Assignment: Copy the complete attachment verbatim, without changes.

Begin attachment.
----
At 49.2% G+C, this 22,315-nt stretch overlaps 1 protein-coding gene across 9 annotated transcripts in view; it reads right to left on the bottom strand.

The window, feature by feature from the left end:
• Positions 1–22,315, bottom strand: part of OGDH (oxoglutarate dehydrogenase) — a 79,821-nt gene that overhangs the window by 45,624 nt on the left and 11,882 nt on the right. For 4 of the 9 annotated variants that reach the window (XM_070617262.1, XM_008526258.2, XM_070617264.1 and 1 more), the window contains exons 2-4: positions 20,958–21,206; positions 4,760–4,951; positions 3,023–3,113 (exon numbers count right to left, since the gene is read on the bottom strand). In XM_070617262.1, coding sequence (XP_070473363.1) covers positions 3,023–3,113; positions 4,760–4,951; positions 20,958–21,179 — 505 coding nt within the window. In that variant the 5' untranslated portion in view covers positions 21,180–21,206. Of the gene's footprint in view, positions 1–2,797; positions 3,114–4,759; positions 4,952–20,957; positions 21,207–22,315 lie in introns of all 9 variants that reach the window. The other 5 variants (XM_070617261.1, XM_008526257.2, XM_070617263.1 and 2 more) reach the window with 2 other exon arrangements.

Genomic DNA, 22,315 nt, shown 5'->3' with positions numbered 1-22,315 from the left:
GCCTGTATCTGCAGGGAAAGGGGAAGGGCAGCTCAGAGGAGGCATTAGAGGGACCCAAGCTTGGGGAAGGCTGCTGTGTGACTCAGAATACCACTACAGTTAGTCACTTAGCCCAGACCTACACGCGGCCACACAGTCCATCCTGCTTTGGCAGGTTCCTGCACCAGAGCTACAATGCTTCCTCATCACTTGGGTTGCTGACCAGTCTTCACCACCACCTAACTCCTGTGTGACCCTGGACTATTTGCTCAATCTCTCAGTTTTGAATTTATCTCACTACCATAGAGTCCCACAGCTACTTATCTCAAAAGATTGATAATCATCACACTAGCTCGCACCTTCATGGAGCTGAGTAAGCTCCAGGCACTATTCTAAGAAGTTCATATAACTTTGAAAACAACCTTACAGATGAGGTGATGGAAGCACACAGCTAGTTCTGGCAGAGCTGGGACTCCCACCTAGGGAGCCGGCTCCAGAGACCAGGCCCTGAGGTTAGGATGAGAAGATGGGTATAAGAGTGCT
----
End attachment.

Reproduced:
At 49.2% G+C, this 22,315-nt stretch overlaps 1 protein-coding gene across 9 annotated transcripts in view; it reads right to left on the bottom strand.

The window, feature by feature from the left end:
• Positions 1–22,315, bottom strand: part of OGDH (oxoglutarate dehydrogenase) — a 79,821-nt gene that overhangs the window by 45,624 nt on the left and 11,882 nt on the right. For 4 of the 9 annotated variants that reach the window (XM_070617262.1, XM_008526258.2, XM_070617264.1 and 1 more), the window contains exons 2-4: positions 20,958–21,206; positions 4,760–4,951; positions 3,023–3,113 (exon numbers count right to left, since the gene is read on the bottom strand). In XM_070617262.1, coding sequence (XP_070473363.1) covers positions 3,023–3,113; positions 4,760–4,951; positions 20,958–21,179 — 505 coding nt within the window. In that variant the 5' untranslated portion in view covers positions 21,180–21,206. Of the gene's footprint in view, positions 1–2,797; positions 3,114–4,759; positions 4,952–20,957; positions 21,207–22,315 lie in introns of all 9 variants that reach the window. The other 5 variants (XM_070617261.1, XM_008526257.2, XM_070617263.1 and 2 more) reach the window with 2 other exon arrangements.

Genomic DNA, 22,315 nt, shown 5'->3' with positions numbered 1-22,315 from the left:
GCCTGTATCTGCAGGGAAAGGGGAAGGGCAGCTCAGAGGAGGCATTAGAGGGACCCAAGCTTGGGGAAGGCTGCTGTGTGACTCAGAATACCACTACAGTTAGTCACTTAGCCCAGACCTACACGCGGCCACACAGTCCATCCTGCTTTGGCAGGTTCCTGCACCAGAGCTACAATGCTTCCTCATCACTTGGGTTGCTGACCAGTCTTCACCACCACCTAACTCCTGTGTGACCCTGGACTATTTGCTCAATCTCTCAGTTTTGAATTTATCTCACTACCATAGAGTCCCACAGCTACTTATCTCAAAAGATTGATAATCATCACACTAGCTCGCACCTTCATGGAGCTGAGTAAGCTCCAGGCACTATTCTAAGAAGTTCATATAACTTTGAAAACAACCTTACAGATGAGGTGATGGAAGCACACAGCTAGTTCTGGCAGAGCTGGGACTCCCACCTAGGGAGCCGGCTCCAGAGACCAGGCCCTGAGGTTAGGATGAGAAGATGGGTATAAGAGTGCT